This approach is "workable" but it is not as
accurate because there are more sources of error in the
measurement. The Y-Factor approach simply requires a pair of noise
sources each at a well calibrated temperature roughly in line with
the expected noise figure you will be measuring.
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The MDS method depends on precision of the measurement noise
bandwidth. The Y-factor approach does not. The Y-factor approach
requires two easily measured temperatures. an RF relay, and a
means of measuring relative noise power between the two sources.
All bandwidth terms within the receiver used for measurement wash
out and you are left with only the actual receiver's noise figure
affecting the measurement. One more thing affects your reading -
how long is the noise power reading averaged? The longer the more
accurate the readings.
MDS measurements are simply a quick and dirty means of estimating
noise figure. The receiver noise bandwidth must be known. It must
report true RMS values on its signal meter, which is a very rare
thing outside of some SDRs. And the long term average readings are
required as noted above. Mark 1 eyeball does a damn poor job of
On 20210624 07:36:36, Gedas wrote:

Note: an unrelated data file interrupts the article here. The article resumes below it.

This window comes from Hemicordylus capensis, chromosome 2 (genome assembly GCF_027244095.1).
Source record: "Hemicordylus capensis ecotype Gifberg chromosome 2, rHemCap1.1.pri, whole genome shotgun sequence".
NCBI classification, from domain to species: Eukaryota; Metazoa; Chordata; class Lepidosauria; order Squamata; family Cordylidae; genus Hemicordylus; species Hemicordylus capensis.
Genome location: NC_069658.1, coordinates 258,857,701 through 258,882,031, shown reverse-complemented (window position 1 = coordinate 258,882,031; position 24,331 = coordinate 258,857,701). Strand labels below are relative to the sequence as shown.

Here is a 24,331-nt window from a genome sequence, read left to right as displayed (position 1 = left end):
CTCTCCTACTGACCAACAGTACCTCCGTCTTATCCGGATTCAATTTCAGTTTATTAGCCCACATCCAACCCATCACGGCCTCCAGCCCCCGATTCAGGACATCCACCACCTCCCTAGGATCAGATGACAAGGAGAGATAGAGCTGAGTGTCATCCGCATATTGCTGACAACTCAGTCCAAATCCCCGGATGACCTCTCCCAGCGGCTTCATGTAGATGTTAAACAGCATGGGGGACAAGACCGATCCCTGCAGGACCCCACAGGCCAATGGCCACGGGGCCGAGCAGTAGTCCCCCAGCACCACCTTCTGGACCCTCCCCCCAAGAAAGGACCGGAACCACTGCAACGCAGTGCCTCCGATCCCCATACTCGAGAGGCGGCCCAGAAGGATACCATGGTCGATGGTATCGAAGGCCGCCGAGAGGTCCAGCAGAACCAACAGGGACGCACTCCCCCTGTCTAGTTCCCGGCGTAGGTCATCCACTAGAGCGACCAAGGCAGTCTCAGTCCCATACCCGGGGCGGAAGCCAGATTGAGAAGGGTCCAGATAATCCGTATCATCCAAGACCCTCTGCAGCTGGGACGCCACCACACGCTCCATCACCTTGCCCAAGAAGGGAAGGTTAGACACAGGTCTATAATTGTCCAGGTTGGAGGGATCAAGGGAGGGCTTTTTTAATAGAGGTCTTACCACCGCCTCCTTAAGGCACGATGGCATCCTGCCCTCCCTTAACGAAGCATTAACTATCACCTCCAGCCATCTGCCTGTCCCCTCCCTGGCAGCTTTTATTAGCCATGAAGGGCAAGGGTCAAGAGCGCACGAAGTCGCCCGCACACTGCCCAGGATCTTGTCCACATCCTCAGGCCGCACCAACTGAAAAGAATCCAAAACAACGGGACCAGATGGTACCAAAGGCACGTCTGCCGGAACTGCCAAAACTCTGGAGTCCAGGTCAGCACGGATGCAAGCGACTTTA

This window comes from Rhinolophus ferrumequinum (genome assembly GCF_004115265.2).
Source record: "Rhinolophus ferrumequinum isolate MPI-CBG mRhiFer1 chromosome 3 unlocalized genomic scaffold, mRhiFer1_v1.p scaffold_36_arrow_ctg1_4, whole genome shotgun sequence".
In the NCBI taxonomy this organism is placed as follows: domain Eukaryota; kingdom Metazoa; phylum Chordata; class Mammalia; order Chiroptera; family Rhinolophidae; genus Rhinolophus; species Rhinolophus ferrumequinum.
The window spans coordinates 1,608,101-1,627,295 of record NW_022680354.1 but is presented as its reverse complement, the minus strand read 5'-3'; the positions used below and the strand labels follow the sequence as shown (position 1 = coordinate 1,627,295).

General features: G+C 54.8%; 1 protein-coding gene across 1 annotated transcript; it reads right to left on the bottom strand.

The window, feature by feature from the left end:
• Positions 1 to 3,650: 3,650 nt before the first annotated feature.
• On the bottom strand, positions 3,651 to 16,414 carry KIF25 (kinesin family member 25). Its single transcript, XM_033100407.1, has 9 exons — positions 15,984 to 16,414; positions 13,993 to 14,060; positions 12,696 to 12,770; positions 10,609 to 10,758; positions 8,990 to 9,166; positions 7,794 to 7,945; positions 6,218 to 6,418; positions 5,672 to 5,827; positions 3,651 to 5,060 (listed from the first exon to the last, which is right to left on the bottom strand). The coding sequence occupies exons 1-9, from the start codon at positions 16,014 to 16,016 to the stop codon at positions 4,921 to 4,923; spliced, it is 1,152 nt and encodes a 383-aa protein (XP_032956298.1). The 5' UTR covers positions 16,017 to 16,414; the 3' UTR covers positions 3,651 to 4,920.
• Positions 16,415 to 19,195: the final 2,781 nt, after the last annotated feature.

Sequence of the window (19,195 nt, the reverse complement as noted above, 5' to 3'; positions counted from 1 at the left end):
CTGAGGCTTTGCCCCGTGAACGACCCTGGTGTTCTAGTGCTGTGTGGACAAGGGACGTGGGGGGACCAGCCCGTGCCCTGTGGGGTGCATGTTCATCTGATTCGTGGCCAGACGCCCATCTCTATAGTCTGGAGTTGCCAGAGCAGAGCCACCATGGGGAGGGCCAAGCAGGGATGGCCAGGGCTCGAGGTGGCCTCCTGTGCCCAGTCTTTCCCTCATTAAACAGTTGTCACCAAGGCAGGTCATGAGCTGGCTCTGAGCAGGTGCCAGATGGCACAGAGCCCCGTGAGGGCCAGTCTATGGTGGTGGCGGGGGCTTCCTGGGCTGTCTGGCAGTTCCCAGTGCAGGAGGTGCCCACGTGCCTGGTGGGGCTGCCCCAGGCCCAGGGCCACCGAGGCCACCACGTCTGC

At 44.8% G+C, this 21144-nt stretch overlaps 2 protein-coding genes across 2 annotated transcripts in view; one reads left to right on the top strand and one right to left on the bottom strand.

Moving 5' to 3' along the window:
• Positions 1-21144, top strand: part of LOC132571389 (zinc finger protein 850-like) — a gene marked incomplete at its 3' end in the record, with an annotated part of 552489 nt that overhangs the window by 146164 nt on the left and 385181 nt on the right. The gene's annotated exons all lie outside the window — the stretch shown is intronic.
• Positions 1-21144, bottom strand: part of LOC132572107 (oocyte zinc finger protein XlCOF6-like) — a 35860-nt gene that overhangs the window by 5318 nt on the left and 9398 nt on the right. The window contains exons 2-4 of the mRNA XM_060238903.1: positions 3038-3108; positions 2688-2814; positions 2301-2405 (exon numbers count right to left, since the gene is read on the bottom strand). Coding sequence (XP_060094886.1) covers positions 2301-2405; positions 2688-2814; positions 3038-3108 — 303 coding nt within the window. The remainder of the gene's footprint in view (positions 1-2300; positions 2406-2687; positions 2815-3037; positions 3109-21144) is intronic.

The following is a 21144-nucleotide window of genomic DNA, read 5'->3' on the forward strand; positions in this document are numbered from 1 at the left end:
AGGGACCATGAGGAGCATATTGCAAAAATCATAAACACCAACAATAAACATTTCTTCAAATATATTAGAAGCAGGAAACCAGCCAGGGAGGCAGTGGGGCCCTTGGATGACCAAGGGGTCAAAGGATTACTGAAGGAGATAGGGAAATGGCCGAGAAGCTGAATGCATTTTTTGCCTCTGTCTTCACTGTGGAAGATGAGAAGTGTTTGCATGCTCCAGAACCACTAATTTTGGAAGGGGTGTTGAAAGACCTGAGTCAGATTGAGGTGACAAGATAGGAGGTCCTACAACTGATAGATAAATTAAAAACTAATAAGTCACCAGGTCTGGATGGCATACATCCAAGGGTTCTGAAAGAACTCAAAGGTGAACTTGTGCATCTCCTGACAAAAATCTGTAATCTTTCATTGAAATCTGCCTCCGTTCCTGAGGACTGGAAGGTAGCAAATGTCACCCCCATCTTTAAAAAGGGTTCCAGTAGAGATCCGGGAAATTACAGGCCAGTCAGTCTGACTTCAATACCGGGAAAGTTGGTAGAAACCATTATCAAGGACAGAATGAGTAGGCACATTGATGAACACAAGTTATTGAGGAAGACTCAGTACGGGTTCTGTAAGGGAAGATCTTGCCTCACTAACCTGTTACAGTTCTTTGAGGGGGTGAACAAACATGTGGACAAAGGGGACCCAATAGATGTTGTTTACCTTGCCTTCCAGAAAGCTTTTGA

Have you considered deriving the NF from the MDS ? This is
quite repeatable and accurate for detection systems that do
not have extremely low NF's.
caveats apply requiring a calibrated sig gen and external
step attenuator(s) with a calibrated true reading RMS meter.
Commonly done in my past life in tempest engineering.
a simple Youtube video illustrating the procedure if you
think it is applicable to your needs. 73
Gedas, W8BYA EN70JT
Gallery at http://w8bya.com (under repair)
Light travels faster than sound....
This is why some people appear bright until you hear them speak.
On 6/23/2021 9:57 PM, Larry Dodd
Thanks. We use a calibrated on/off noise source
to do a Y Factor Method for SDR noise figure measurements. I
have found just using the spectrum dBm measurements easier
than the dBm meter. It usually reads -140 dBm constantly with
low noise floors.
On Jun 23, 2021, at 9:49 PM, jdow <jdow@...>
That's a big subject.
To a first approximation the spectrum is very accurate for
differences in reading. It's theoretically perfect if
there is a perfect A/D converter involved. The A/D
converter's step to step linearity can mess up this
theoretically perfect relative calibration.
In any absolute sense any calibration present is rather
loosy goosy unless you provide a precision source and take
care getting your readings. Otherwise "loosy goosy" can
mean +/- 20 dB or worse.
I refuse to address Simon's S-Meter accuracy until I check
to see if I can still spoof it.
On 20210623 17:53:16, Larry
I have been asked the question, "How accurate are the
SDR-Console dBm spectrograph and dBm meter readings?" Can
anyone answer that question? We are interested in
measuring the noise floor of various SDR receivers.